Previous literatures have explored the relationship between intelligence, spontaneity, impulsiveness, rigidity, and emotional intelligence with the occurrence and maintenance of criminal behavior. Being less stable emotionally, lower level of intelligence and insensitivity all are personality traits that highly correlated with the criminal behavior (Sinha, 2016). Impulsivity is characterized by wide range of behaviors in which there is less thinking by the individuals. Engagement in high risk behavior, inability to delay or reduce temptations or gratifications and high arousal and sometimes accompanied with stress. Impulsivity is highly correlated with abnormal behaviors which include activities that are antisocial, violent and criminal acts. This also involves engaging in risky behavior, breaking the law, taking decisions that are the combination of impulsive tendencies and impaired cognitive functions. Impulsivity is also characterized by self-destructive behavior such as substance abuse and suicidal attempts (Foroozandeh, 2017). This can be linked to Barry’s situation also. His impulsiveness and impracticality is observed when he enjoys driving at a high speed with his friends. “Thrill seeking” and low level of self-control have been identified as the personality traits predisposing individual towards engaging in criminal activities (Burt & Simons, 2013). His “thrill seeking” behavior and ignorance of the rules and regulations of the law is evident from his engagement in this kind of behavior.

In addition to this, as he has never been exposed to any kind of formal education like visiting a school or getting any kind of classes, therefore even if his intelligent, there has been no trigger or usage of his intelligence therefore his attention getting diverted to places where there is conduction of inappropriate activities.

The relationship between boredom and involvement in criminal activities or socially deviant behavior has also been explored. Boredom is explained as inactivity, impotence, and tends to create discomfort. The consequences of boredom are often frustrations of primary needs, unpredictability, and absence of certainties causing an individual to engage in deviant activities. The point that should be highlighted is that shifting of boredom to criminal or deviant activities is not the result of social conditioning or any kind of environmental influence rather is associated closely with the self-determination of the individual. Therefore, rather than understanding environment or social conditions the determinants of boredom, it should be understood in terms of the personality characteristics that the individual demonstrates (Malizia, 2018). Similarly, Barry in his pre-sentence report mentioned that one the reasons that he engages in criminal activities is because he is extremely bored and have nothing exciting to do. In addition to this, his personality trait that he is constantly looking for something exciting to do or “seeking excitement” is also mentioned in his personal history.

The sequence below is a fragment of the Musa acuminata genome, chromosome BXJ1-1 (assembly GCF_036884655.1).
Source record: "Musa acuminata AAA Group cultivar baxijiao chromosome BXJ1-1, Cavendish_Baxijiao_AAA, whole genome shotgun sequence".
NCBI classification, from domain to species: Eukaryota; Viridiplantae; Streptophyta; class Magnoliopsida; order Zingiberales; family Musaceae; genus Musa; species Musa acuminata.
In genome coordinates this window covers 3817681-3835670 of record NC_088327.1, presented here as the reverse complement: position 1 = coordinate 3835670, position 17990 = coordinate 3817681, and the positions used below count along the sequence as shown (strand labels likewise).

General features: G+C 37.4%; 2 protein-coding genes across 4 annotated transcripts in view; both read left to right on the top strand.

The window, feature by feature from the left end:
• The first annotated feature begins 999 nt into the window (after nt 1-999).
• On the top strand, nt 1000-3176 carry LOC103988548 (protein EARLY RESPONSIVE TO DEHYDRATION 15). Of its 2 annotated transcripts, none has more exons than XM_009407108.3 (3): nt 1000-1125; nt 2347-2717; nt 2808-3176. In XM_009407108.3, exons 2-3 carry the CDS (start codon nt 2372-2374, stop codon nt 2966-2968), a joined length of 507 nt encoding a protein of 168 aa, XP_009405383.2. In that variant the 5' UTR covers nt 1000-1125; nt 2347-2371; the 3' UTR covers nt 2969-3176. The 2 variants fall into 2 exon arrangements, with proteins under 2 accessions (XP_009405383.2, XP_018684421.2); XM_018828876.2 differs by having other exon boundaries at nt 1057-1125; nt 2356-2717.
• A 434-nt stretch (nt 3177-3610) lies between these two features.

Another factor that has to be taken into account when explaining the reason for Barry’s engagement in criminal activities is habit of drinking heavily. Past researchers have found the string association that exists between substance abuse and criminal behavior. Substance abuse has been highly correlated with violent crimes. This is because in the state of intoxication, an individual might do certain activities that are totally against the rules and regulations and are considered as deviating from societal norms and harming the law (Lundholm, Häggård, Möller, Hallqvist & Thiblin, 2013; & Håkansson & Jesionowska, 2018). Given his habit of drinking heavily, Barry is at heavy risk of conducting and engaging in criminal activities.